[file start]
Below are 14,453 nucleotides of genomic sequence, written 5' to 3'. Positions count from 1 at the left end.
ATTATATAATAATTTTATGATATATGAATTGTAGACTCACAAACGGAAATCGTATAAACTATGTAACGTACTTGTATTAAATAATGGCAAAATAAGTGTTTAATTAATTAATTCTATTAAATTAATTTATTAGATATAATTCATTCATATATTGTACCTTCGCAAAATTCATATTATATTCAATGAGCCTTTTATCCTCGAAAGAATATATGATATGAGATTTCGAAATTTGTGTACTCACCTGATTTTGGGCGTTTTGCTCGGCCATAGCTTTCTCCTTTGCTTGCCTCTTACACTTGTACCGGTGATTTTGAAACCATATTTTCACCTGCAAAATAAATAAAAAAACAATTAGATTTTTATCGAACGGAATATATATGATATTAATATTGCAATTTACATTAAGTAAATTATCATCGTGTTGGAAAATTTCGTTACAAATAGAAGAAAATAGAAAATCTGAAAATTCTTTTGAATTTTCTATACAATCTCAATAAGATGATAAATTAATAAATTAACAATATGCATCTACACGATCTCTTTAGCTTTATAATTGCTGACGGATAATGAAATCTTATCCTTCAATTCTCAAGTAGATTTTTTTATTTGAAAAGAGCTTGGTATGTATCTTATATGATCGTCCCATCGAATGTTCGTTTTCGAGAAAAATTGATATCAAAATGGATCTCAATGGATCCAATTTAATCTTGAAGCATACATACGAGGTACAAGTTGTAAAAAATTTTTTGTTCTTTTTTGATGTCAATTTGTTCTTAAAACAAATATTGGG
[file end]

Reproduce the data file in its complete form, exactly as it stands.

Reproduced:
Below are 14,453 nucleotides of genomic sequence, written 5' to 3'. Positions count from 1 at the left end.
ATTATATAATAATTTTATGATATATGAATTGTAGACTCACAAACGGAAATCGTATAAACTATGTAACGTACTTGTATTAAATAATGGCAAAATAAGTGTTTAATTAATTAATTCTATTAAATTAATTTATTAGATATAATTCATTCATATATTGTACCTTCGCAAAATTCATATTATATTCAATGAGCCTTTTATCCTCGAAAGAATATATGATATGAGATTTCGAAATTTGTGTACTCACCTGATTTTGGGCGTTTTGCTCGGCCATAGCTTTCTCCTTTGCTTGCCTCTTACACTTGTACCGGTGATTTTGAAACCATATTTTCACCTGCAAAATAAATAAAAAAACAATTAGATTTTTATCGAACGGAATATATATGATATTAATATTGCAATTTACATTAAGTAAATTATCATCGTGTTGGAAAATTTCGTTACAAATAGAAGAAAATAGAAAATCTGAAAATTCTTTTGAATTTTCTATACAATCTCAATAAGATGATAAATTAATAAATTAACAATATGCATCTACACGATCTCTTTAGCTTTATAATTGCTGACGGATAATGAAATCTTATCCTTCAATTCTCAAGTAGATTTTTTTATTTGAAAAGAGCTTGGTATGTATCTTATATGATCGTCCCATCGAATGTTCGTTTTCGAGAAAAATTGATATCAAAATGGATCTCAATGGATCCAATTTAATCTTGAAGCATACATACGAGGTACAAGTTGTAAAAAATTTTTTGTTCTTTTTTGATGTCAATTTGTTCTTAAAACAAATATTGGG